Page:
RECORD THE SPEECH USING SOFTWARE THAT ALLOWS EDITING. Record your speech using a laptop with digital audio workstation software like the free Audacity package, which you can download free from or the new ProToolsFirst free version of the industry-standard ProTools package. You can also use audio recording tools like Hokusai on a tablet or even on a smartphone in an emergency. The advantage of these tools is that you can very easily cut pieces out of the recording, adjust levels, adjust speed and otherwise improve the recording. You don't need much skill in sound recording to do the basic editing; with tools like Audacity you can literally cut and paste chunks of sound with your mouse.

WARM UP YOUR VOICE BEFORE YOU START. If you start from cold and speak for a few minutes you'll notice that your voice probably doesn't stabilize for the first minute or two. If you try to warm up the voice then pause before the actual recording there will still be a brief time when your voice is still warming up. The way to avoid these problems is to talk for a few minutes then segue smoothly into your speech with just a short gap. Start the sound recording software before you start the warm-up and leave it running until you have finished the recording of the speech. Later you can trim the recording to remove the warm up. You can warm up saying anything you want, though I usually just use the introduction of the speech repeated a few times until it feels smooth.

RECORD IN ONE LONG, CONTINUOUS TAKE. A professional actor can record a speech then go back later and record additional words to correct an error with a voice that matches exactly the tone of the original recording. Normal speakers rarely have that skill so it is much easier simply to avoid the problem. Instead you should start the recording, then the warmup and then the speech in one long continuous take. Don't start and stop the recording because that can be distracting. What happens if you make a mistake? Simple, just repeat that section again. You can always delete all the bad sections later using the editing tools. To make this easier for yourself it helps to mark bad sections by making a loud click which can be seen very easily in the recording.

These best practices will help you to make a better recording, but you will still need to make sure that the delivery is good even to a live audience. There are some things that you can fix in the editing and post production, but if the speech sounds boring there is no ProTools or Audacity plugin that can fix that.

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Monday, February 2, 2015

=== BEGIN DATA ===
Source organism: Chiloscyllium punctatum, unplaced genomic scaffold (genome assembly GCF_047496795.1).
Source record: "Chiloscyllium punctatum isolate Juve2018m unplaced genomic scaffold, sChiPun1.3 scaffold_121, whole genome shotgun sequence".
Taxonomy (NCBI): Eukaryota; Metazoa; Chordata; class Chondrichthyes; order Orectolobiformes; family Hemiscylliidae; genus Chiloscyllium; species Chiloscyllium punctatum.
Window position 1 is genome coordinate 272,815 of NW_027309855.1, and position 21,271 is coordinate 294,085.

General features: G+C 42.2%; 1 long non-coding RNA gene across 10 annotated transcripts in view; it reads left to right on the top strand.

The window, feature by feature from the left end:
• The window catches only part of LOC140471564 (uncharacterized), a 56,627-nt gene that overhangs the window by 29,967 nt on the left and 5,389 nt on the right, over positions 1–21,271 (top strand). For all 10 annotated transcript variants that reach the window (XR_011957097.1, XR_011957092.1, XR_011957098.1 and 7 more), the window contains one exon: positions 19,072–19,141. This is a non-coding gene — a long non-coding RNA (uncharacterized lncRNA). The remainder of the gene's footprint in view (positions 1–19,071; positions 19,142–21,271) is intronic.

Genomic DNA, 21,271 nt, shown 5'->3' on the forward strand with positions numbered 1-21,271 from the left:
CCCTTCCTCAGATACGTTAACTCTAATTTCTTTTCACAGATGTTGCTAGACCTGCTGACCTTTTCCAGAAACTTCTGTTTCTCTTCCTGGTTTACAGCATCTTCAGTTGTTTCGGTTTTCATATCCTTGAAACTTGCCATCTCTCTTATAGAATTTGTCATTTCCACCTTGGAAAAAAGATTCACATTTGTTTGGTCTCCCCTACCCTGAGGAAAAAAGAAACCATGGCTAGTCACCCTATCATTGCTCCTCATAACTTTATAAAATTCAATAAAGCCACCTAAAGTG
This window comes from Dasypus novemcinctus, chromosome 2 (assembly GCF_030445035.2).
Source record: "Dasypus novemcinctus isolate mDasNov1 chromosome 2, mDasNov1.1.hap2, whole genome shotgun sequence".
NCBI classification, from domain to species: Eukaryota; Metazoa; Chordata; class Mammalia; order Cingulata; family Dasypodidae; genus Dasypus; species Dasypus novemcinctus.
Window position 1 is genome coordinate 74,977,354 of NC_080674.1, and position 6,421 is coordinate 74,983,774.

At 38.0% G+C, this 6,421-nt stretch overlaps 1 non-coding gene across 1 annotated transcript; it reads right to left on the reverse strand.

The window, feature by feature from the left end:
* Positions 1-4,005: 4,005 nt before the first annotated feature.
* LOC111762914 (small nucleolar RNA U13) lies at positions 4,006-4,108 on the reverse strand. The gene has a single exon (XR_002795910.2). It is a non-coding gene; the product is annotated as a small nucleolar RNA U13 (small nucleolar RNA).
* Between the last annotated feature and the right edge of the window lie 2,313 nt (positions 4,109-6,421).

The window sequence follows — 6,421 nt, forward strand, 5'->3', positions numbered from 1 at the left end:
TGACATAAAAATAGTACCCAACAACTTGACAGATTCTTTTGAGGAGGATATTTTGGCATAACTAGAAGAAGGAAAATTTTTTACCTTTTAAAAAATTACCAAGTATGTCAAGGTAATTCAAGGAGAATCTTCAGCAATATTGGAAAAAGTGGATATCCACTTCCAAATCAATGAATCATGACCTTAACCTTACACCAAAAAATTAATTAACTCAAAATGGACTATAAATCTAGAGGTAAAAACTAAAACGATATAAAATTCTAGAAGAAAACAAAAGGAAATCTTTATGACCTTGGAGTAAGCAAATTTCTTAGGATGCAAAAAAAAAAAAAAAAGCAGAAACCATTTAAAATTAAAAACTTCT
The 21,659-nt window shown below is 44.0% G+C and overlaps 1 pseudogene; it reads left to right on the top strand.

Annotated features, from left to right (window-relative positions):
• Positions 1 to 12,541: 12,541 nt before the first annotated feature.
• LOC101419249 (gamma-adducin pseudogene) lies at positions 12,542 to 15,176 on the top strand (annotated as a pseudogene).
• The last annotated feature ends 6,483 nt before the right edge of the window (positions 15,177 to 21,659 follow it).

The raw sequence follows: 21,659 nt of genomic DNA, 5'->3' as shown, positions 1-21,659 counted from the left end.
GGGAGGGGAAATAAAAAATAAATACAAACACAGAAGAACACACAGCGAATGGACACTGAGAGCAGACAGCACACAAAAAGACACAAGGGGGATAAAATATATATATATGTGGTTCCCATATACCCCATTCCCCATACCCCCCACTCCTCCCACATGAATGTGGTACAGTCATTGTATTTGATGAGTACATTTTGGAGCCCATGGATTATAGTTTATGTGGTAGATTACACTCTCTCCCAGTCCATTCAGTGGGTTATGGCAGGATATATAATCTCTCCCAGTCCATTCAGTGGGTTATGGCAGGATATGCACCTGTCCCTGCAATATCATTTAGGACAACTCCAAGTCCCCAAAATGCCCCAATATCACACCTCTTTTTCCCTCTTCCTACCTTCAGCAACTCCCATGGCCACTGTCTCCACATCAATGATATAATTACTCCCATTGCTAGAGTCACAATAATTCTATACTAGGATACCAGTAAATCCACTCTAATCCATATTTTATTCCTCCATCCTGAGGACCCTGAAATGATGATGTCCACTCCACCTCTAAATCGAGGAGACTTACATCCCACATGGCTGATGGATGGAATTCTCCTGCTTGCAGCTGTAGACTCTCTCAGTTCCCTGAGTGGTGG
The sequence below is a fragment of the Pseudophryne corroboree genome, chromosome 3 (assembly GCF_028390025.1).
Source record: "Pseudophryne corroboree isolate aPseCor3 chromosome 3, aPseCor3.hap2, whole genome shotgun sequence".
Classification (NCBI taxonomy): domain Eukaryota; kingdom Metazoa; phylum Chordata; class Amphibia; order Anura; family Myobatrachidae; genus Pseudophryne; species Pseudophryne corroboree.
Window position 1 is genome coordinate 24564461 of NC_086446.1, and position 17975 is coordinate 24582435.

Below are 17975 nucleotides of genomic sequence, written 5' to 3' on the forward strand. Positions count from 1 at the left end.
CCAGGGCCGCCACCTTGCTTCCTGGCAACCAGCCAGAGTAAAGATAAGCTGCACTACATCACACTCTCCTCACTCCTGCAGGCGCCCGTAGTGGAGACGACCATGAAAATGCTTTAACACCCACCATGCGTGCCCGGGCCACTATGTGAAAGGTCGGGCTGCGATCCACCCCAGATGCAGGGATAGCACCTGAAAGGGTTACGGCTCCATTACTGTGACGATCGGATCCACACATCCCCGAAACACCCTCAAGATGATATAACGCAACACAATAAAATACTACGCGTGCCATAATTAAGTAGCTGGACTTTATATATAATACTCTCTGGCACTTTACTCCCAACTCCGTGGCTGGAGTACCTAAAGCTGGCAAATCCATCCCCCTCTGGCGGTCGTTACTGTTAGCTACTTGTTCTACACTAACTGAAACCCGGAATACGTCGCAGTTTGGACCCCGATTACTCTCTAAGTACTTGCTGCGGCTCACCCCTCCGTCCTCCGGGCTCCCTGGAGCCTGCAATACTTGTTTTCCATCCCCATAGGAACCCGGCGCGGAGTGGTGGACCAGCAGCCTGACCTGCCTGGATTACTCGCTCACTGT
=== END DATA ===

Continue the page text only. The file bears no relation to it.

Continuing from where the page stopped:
How to Personalize LinkedIn Connection Requests

Networking experts never tire of telling people that they should always personalize LinkedIn connection requests. Many people ignore standard "I'd like to add you to my network" requests or at least are more reluctant to accept them. What the experts often don't tell you is that over the years personalizing these requests has become more difficult.

Back in the noughties when you clicked on the connect button you were taken to a dialog box where you have had the option to change the standard message to something more personal -- and more effective. More recently the connect button has been changed to send the request immediately. At first you could personalize requests from People You Might Know and user profiles. Today the only place where you can do this is from a user's profile.

What this means is that the connect button that you see in the People You Might Know section today is a one-click automatic request with the standard message:

The Connect button in LinkedIn's People You Might Know section. This is a one-click automatic request with no personlization.

In the same way the connect button you find next to people in the search results is also a one-click automatic request with the standard message:

The Connect button in LinkedIn's search page. This is also a one-click automatic request with the standard message.

But when you visit the personal profile of a user there is an identical connect button near the top of their profile:

The Connect button on LinkedIn's user profile pages looks exactly the same but opens a dialog box.

But in this case when you click instead of sending a standard request LinkedIn gives the dialog box which allows the text of the connection request to be personalized.

In the dialog box you can include a personal note, which you most definitely should do if you want the request to be accepted.

Connection requests with a personalized text are much more effective than standard requests so I would recommend that people always send requests from a user's profile page. This also has the useful side effect that just before someone receives the request they see that you have looked at their profile. I am always suspicious of people who want to connect to me but have not even read my profile.

Exactly why LinkedIn makes it so hard to personalize connection requests when this is so important is a mystery to me. In the past I have contacted LinkedIn to point out this problem but so far they never seem to go beyond acknowledging my suggestion. Here is one Twitter exchange on this topic from 2013:

Perhaps one day LinkedIn will address this problem. Meantime, remember that you should always send requests from a user profile page and personalize the text.

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Friday, January 30, 2015

How to Prepare Quotes that Journalists Can Use